I'm trying to explain to a nontechnical colleague of mine what a Bayesian approach is. I realized that despite having used Bayesian methods on more than one occasion in the past, I don't have an intuitive definition of what makes an approach Bayesian or not.
Based on several definitions I've seen in textbooks and online resources, the term "Bayesian" seems to mean:
Choosing a prior model, and then updating this prior model with new empirical data to obtain an improved posterior model.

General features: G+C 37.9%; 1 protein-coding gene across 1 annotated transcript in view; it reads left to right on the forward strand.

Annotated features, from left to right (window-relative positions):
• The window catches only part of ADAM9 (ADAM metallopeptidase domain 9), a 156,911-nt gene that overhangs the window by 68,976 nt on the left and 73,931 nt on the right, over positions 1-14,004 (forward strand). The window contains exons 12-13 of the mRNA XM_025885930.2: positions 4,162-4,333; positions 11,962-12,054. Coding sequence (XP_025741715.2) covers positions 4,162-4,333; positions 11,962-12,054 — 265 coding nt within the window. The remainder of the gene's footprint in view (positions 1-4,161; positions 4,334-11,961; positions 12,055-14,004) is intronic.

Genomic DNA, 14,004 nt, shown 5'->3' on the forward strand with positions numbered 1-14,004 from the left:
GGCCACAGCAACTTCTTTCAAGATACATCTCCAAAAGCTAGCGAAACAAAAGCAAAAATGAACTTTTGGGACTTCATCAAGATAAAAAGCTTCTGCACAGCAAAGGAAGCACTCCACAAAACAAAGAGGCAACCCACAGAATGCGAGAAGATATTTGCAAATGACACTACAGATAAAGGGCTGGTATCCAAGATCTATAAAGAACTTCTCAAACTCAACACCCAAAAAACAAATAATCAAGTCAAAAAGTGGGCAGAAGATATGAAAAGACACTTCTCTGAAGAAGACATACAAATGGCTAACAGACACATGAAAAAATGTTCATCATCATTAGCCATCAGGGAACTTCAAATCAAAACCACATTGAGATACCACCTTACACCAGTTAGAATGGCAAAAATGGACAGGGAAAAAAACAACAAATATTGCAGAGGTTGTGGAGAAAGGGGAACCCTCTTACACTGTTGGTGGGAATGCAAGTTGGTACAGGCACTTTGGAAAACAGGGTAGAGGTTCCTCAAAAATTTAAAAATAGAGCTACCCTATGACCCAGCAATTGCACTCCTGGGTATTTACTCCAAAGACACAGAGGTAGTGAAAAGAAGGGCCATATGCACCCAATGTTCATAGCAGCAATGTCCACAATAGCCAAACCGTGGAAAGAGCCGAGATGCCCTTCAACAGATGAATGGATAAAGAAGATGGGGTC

This comes from applying Bayes rule to the context of modeling:
$P(Model\: |\: Data) \propto P(Data\: |\: Model) \:P(Model)$
But then isn't this just the definition of supervised machine learning in general?
What makes an approach specifically Bayesian and not just supervised learning? Or is it the case that all supervised learning really boils down to an application of Bayes rule?